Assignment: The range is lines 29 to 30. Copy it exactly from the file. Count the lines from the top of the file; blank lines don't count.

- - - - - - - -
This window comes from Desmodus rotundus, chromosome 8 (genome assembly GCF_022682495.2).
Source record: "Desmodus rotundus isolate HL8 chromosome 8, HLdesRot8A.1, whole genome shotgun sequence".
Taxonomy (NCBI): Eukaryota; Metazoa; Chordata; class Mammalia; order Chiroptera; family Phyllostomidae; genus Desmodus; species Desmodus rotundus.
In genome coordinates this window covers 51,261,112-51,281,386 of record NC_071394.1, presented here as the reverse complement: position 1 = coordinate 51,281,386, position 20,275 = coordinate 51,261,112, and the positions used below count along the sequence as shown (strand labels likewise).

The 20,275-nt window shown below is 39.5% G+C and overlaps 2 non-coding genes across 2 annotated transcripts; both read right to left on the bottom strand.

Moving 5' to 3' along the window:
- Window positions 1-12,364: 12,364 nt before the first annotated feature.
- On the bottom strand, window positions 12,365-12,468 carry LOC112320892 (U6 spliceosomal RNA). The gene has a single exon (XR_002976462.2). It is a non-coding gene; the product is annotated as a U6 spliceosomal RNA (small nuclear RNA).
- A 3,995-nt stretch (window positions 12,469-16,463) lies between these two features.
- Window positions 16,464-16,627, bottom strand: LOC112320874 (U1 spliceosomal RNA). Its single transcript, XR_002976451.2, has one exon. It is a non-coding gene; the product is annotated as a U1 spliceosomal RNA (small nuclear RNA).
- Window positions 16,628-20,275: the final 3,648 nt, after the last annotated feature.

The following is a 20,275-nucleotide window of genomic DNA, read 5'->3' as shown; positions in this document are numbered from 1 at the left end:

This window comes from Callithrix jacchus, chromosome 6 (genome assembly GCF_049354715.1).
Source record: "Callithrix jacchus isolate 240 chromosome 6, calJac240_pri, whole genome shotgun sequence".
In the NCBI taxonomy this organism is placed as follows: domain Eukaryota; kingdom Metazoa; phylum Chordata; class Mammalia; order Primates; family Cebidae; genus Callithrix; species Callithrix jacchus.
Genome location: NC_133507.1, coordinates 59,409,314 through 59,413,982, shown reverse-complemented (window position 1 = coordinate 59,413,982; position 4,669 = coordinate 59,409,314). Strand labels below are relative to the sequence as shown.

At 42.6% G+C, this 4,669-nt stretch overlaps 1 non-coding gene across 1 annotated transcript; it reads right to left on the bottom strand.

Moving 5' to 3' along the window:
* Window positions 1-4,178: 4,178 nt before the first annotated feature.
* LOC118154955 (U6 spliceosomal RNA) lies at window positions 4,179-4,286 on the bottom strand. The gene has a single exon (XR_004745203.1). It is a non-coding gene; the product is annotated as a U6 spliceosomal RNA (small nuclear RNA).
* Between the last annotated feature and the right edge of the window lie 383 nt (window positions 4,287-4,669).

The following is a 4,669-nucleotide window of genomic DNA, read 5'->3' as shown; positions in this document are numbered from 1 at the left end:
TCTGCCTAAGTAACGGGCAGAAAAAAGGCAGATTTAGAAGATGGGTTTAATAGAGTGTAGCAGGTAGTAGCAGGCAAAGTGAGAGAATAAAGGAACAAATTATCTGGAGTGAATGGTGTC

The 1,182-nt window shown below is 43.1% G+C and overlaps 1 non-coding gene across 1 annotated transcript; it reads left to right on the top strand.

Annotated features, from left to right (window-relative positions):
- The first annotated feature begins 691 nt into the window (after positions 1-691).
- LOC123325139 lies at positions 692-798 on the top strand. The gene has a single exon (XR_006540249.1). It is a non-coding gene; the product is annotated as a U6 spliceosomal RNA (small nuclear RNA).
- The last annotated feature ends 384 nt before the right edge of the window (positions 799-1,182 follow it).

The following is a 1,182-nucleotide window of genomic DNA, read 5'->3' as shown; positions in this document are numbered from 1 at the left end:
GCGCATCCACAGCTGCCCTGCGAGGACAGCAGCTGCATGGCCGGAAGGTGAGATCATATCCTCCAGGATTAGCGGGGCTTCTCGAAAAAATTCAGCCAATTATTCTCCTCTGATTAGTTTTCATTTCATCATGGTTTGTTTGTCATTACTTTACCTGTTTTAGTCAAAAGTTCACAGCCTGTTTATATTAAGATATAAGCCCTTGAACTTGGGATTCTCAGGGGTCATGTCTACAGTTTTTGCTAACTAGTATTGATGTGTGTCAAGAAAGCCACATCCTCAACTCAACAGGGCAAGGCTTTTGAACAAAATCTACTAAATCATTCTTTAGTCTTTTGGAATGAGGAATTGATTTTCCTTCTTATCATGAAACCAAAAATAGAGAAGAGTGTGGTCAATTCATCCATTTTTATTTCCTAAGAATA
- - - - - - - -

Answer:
The following is a 1,182-nucleotide window of genomic DNA, read 5'->3' as shown; positions in this document are numbered from 1 at the left end:
GCGCATCCACAGCTGCCCTGCGAGGACAGCAGCTGCATGGCCGGAAGGTGAGATCATATCCTCCAGGATTAGCGGGGCTTCTCGAAAAAATTCAGCCAATTATTCTCCTCTGATTAGTTTTCATTTCATCATGGTTTGTTTGTCATTACTTTACCTGTTTTAGTCAAAAGTTCACAGCCTGTTTATATTAAGATATAAGCCCTTGAACTTGGGATTCTCAGGGGTCATGTCTACAGTTTTTGCTAACTAGTATTGATGTGTGTCAAGAAAGCCACATCCTCAACTCAACAGGGCAAGGCTTTTGAACAAAATCTACTAAATCATTCTTTAGTCTTTTGGAATGAGGAATTGATTTTCCTTCTTATCATGAAACCAAAAATAGAGAAGAGTGTGGTCAATTCATCCATTTTTATTTCCTAAGAATA